Screen for additional bah-1 alleles

Strain N2 was mutagenized with ethyl methanesulfonate (EMS) as described [17]. F2 animals resistant to biofilm accumulation were isolated as previously described [16]. New alleles were confirmed by complementation test against bah-1(br1). In addition, a non-complementation screen was performed. Strain CB1467 him-5(e1467) was mutagenized with EMS and F1 male progeny mated to C. elegans strain DC1065 dpy-5(e61) bah-1(br1) unc-101(m1). F1 progeny were treated with alkaline hypochlorite to release their eggs, which were washed in M9 buffer and placed onto lawns of Y. pseudotuberculosis strain YPIII. Bah non-Dpy non-Unc worms were selfed for two generations to recover a strain homozygous for a new bah-1 allele. From approximately 9000 mutagenized genomes, one additional allele of bah-1 was isolated, br12.

Transgenic lines

Transgenic strains were produced by injecting yeast artificial chromosome (YAC), cosmid, or plasmid DNA into the gonad of young adult hermaphrodites as described [17]; for YAC experiments, we used total yeast DNA from strains carrying a YAC. Two transformation markers, lin-15 and rol-6, were used. A wild-type lin-15 (pbLH98) construct was injected, at approximately 60 ng/µl marker DNA and approximately 100–150 ng/µl test DNA, to transform strain DC1077 bah-1(br1) I; lin-15(n765ts) X. Stable F2 Lin+ lines were obtained and tested for rescue of the Bah phenotype on Yersinia pseudotuberculosis lawns. For the GFP expression construct, 100 ng/µl of rol-6(su1006) (pRF4), a dominant marker, was injected into wild-type C. elegans along with approximately 100 ng/µl pCBD156 and lines established from Rol progeny. For the epitope-tagged localization construct, plasmid pCBD219 was injected into DC1077 along with the lin-15 marker as described above.

Transgenic rescue

bah-1 was previously mapped to a region deleted by the deficiency hDf17 [16]. YAC clones Y53A2, Y47H9, Y53C10, and Y47H10 span this region. After complementation with Y53A2, cosmids spanning this YAC were obtained: T02A8, M04D5, C27D12, C27C7, ZK1025, K08C9, F32B4, F15D3, and C17D12. After cosmid ZK1025 complemented the Bah phenotype, single gene rescue was tested with a PCR-derived clone specific to the genes ZK1025.3, ZK1025.4, and ZK1025.7. All cosmid and YAC clones were obtained from the Sanger Institute (Cambridge, UK). To sequence mutant alleles, genomic DNA was harvested and PCR products corresponding to ZK1025.7 were analyzed for mutations.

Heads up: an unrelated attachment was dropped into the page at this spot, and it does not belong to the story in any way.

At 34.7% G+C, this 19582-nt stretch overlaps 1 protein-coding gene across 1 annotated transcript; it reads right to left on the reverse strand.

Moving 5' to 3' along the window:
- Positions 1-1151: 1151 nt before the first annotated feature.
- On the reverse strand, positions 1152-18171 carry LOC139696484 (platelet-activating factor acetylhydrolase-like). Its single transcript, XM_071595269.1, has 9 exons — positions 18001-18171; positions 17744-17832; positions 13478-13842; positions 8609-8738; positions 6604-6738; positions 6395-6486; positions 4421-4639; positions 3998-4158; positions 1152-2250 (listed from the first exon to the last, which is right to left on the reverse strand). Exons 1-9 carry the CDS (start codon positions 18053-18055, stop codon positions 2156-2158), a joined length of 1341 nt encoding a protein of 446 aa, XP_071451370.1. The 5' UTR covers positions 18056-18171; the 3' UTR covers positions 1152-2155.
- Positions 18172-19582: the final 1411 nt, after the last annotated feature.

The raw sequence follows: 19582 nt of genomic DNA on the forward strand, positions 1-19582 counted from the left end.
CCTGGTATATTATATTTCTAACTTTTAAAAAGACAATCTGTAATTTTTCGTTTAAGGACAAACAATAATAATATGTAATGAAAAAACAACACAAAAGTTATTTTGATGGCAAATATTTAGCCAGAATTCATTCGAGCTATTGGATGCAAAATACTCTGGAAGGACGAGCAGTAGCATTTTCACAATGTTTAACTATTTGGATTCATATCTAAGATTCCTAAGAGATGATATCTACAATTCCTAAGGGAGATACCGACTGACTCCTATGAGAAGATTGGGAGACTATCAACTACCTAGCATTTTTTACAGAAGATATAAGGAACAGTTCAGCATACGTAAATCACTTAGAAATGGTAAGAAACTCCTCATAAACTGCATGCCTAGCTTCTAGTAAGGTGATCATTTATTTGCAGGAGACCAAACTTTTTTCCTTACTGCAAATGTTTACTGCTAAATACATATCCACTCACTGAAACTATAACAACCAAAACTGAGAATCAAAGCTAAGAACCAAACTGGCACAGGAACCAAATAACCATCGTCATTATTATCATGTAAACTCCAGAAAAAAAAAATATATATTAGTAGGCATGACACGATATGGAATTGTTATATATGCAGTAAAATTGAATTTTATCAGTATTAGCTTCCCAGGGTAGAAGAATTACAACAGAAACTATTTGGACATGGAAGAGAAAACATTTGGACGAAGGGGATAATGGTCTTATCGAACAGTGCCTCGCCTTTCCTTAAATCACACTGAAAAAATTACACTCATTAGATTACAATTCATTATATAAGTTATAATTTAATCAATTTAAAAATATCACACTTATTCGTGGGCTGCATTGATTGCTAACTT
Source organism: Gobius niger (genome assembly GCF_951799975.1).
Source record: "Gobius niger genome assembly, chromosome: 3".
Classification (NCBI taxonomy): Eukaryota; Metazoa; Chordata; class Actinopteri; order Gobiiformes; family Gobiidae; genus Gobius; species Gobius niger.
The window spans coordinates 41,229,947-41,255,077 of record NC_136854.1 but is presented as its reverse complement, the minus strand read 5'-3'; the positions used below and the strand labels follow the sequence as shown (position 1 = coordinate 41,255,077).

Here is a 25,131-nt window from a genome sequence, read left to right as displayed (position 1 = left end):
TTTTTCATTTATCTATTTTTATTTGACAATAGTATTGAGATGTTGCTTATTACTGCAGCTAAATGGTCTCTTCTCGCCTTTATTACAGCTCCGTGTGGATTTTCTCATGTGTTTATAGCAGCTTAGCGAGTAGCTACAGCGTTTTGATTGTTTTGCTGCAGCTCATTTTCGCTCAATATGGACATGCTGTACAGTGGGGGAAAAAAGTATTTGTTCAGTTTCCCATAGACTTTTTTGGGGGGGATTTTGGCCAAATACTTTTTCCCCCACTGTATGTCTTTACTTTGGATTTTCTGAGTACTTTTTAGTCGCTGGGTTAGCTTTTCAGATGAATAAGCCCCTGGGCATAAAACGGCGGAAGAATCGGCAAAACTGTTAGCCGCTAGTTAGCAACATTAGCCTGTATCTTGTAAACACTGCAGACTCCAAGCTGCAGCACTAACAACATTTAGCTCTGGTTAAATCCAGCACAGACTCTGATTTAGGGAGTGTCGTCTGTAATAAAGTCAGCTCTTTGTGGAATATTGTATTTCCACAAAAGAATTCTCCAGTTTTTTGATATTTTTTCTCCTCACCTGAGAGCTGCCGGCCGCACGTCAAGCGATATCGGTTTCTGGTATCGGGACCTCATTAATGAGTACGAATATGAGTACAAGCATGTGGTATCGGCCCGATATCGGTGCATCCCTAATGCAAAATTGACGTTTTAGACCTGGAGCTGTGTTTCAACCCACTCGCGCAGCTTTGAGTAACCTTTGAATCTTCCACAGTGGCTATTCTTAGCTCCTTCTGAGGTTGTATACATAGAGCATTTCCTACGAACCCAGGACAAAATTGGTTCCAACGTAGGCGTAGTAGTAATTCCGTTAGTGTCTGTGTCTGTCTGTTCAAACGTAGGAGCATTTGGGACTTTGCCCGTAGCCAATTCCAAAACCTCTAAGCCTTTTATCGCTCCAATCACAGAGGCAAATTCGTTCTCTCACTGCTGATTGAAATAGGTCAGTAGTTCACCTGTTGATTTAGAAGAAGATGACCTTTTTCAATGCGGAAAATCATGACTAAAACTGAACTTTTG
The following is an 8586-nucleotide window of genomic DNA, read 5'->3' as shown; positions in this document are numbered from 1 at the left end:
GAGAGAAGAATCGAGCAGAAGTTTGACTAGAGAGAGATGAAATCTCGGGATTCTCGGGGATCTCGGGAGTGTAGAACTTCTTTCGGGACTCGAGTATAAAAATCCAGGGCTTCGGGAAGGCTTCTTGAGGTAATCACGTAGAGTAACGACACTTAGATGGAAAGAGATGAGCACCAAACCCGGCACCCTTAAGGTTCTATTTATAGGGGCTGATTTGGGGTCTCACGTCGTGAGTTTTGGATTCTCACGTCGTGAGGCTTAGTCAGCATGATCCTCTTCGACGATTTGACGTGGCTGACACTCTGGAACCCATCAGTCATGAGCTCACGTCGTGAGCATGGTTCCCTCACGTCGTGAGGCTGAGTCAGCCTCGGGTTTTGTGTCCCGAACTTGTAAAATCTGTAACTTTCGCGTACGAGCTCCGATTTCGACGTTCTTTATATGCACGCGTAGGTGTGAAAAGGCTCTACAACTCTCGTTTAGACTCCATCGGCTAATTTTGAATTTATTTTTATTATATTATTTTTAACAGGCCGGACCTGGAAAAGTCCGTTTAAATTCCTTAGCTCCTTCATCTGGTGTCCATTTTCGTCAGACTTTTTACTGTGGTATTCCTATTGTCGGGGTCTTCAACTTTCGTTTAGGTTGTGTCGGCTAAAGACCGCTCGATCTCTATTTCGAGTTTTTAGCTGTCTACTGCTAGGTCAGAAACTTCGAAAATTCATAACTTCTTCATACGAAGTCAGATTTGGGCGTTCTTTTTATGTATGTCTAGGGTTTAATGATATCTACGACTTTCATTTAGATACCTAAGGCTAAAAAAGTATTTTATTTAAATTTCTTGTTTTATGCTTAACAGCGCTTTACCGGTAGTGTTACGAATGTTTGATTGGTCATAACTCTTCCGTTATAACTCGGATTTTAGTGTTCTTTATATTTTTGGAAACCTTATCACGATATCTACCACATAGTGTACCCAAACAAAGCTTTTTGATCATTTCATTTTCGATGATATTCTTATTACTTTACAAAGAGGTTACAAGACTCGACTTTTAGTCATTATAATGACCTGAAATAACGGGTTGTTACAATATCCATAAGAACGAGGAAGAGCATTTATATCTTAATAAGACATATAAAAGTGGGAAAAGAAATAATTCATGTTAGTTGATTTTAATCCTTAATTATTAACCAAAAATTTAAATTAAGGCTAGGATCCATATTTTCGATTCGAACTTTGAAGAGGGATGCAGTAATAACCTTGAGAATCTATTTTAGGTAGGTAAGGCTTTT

Plasmid construction

For rescue experiments with full length bah-1, a PCR fragment including bah-1 and approximately 2 kb upstream, amplified with primers 5′-CGAACCTTAACTGGGGAGTAC and 5′-GACGATGATACGTGTACC, was cloned into pCR2.1-TOPO vector (Invitrogen, San Diego, CA), making the plasmid pCBD154. For expression analysis 2 kb upstream of bah-1 was PCR amplified with primers 5′-CTGCAGGCGAACCTTAACTGGGGAGTAC and 5′-GGATCCTGTAATCAATATATGCCTTG that added restriction sites PstI and BamHI, respectively. The PCR product was ligated into vector pPD95.81 (Addgene plasmid 1497) to make pCBD156. For the 3×hemagglutinin (HA) tagged bah-1 construct, full-length bah-1 along with the 2 kb upstream was obtained with PCR primers 5′-GCCACTAGTCGAACCTTAACTGGGGAG and 5′-GCTCTGCAGGACGATGATACGTGTAC that introduced the restriction sites SpeI and PstI, respectively. The product was ligated into the vector pKH3 [18] to make pCBD219.

Phylogenetic analysis of C. elegans DUF23

Phylogenetic analyses and construction was accomplished using MEGA4 [19]. Cladistic analysis used the maximum parsimony method [20] and the bootstrap consensus tree was inferred from 10,000 replicates. The Close-Neighbor-Interchange algorithm [21] was used to obtain the initial trees with the random addition of 10 replicates sequences.

RNA interference (RNAi)

RNAi was performed using constructs from the Ahringer RNAi feeding library [22]. Briefly, an overnight culture was diluted and grown to exponential phase before the addition of isopropyl β-D-1-thiogalactopyranoside (IPTG) to induce double-stranded RNA production for approximately 2.5 hours at 37° C. Cultures were spiked with additional IPTG and used to seed Nematode Growth Medium (NGM) plates [17]. The next day L1/L2 stage rrf-3(pk1426) animals (hypersensitive to RNAi) were placed on these plates and incubated at 20° C for two days. Gravid adults from these plates were transferred to new NGM plates freshly seeded with the same RNAi construct induced as before. On the third day the F1 progeny were tested for cuticle defects.

Immunofluorescence